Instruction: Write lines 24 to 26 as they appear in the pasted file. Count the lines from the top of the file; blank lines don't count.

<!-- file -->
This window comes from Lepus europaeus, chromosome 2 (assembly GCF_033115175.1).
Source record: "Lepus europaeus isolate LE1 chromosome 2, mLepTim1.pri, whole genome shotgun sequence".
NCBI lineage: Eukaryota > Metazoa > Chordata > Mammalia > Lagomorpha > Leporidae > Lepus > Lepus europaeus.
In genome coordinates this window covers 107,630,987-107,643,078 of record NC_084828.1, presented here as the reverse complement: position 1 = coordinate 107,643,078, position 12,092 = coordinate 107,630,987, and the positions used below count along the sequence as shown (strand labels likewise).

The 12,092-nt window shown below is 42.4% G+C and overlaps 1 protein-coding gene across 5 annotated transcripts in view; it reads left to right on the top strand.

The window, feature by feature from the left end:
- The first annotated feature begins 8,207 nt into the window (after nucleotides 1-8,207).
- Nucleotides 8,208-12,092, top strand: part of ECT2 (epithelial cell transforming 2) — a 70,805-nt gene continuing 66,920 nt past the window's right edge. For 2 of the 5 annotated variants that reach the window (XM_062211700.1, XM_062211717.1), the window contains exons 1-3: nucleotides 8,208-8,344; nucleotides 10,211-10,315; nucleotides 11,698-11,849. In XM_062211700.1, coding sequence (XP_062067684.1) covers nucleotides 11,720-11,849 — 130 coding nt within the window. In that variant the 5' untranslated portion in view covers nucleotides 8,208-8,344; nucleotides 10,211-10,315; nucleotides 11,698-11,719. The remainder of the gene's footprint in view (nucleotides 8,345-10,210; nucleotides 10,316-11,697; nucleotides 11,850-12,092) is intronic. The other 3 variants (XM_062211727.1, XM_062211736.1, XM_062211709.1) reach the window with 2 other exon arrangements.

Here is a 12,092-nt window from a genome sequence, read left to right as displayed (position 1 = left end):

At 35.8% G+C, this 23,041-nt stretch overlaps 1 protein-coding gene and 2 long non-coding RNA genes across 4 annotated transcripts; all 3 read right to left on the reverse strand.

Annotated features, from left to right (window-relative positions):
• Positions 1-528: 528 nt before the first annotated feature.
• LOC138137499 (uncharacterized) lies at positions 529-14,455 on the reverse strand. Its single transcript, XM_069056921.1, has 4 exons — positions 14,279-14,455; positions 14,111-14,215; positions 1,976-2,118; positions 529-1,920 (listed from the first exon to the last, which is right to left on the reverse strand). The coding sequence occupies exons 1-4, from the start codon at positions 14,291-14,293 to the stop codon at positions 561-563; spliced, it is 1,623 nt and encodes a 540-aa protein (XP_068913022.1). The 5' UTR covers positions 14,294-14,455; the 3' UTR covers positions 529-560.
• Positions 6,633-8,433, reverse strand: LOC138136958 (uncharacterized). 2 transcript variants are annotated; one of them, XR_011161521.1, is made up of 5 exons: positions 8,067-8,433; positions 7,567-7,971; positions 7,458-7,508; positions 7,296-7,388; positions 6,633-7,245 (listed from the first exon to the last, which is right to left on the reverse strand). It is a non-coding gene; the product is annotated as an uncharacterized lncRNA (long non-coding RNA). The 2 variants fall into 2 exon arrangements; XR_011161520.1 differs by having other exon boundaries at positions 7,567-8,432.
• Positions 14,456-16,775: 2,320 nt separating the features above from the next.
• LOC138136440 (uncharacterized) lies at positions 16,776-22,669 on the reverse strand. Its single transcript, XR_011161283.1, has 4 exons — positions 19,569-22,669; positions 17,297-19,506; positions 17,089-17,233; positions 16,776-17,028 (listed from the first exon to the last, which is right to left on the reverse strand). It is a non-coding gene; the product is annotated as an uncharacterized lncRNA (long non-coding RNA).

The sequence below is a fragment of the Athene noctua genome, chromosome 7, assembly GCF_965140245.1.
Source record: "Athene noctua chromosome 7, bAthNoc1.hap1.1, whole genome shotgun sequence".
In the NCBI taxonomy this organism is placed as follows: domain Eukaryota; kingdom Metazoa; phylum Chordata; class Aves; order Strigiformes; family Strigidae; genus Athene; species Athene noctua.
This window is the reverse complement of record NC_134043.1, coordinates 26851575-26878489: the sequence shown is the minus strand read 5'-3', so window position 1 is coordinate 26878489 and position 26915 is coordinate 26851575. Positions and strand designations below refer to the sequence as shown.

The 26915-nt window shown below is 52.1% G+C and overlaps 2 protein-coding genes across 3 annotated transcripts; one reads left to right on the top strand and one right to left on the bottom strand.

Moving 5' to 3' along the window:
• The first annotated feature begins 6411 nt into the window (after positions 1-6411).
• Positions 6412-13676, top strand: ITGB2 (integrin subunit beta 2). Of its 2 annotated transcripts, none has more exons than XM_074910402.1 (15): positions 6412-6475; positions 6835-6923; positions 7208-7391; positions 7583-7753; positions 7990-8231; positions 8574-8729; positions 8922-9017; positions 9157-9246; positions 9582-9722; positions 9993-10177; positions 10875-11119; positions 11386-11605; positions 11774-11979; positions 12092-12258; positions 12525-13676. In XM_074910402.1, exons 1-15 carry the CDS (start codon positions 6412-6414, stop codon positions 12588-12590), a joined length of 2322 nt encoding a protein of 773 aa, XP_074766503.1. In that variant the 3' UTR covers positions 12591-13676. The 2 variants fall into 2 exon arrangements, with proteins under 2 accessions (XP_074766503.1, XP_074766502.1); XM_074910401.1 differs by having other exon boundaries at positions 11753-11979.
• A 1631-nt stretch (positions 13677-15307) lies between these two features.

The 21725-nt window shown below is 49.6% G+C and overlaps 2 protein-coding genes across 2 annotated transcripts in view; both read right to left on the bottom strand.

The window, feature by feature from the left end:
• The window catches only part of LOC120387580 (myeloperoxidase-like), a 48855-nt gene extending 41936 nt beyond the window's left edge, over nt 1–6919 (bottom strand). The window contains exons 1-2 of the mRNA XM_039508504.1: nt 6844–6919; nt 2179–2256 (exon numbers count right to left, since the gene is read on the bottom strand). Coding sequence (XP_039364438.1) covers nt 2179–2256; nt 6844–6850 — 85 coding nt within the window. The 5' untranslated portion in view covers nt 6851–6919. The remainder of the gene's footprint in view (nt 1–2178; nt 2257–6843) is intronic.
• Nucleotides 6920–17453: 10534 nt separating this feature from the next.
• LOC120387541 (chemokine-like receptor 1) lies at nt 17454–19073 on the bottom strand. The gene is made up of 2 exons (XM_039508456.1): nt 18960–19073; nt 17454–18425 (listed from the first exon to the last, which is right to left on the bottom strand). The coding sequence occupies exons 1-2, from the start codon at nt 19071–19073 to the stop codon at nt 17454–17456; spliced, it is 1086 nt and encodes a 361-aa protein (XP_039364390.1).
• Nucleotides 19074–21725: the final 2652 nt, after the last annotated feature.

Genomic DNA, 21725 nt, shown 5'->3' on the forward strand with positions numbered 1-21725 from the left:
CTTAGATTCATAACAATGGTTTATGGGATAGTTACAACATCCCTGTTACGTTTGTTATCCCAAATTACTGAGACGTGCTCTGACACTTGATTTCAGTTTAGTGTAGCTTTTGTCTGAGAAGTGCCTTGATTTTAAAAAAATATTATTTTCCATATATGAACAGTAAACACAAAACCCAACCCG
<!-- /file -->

• Positions 6412-13676, top strand: ITGB2 (integrin subunit beta 2). Of its 2 annotated transcripts, none has more exons than XM_074910402.1 (15): positions 6412-6475; positions 6835-6923; positions 7208-7391; positions 7583-7753; positions 7990-8231; positions 8574-8729; positions 8922-9017; positions 9157-9246; positions 9582-9722; positions 9993-10177; positions 10875-11119; positions 11386-11605; positions 11774-11979; positions 12092-12258; positions 12525-13676. In XM_074910402.1, exons 1-15 carry the CDS (start codon positions 6412-6414, stop codon positions 12588-12590), a joined length of 2322 nt encoding a protein of 773 aa, XP_074766503.1. In that variant the 3' UTR covers positions 12591-13676. The 2 variants fall into 2 exon arrangements, with proteins under 2 accessions (XP_074766503.1, XP_074766502.1); XM_074910401.1 differs by having other exon boundaries at positions 11753-11979.
• A 1631-nt stretch (positions 13677-15307) lies between these two features.

The 21725-nt window shown below is 49.6% G+C and overlaps 2 protein-coding genes across 2 annotated transcripts in view; both read right to left on the bottom strand.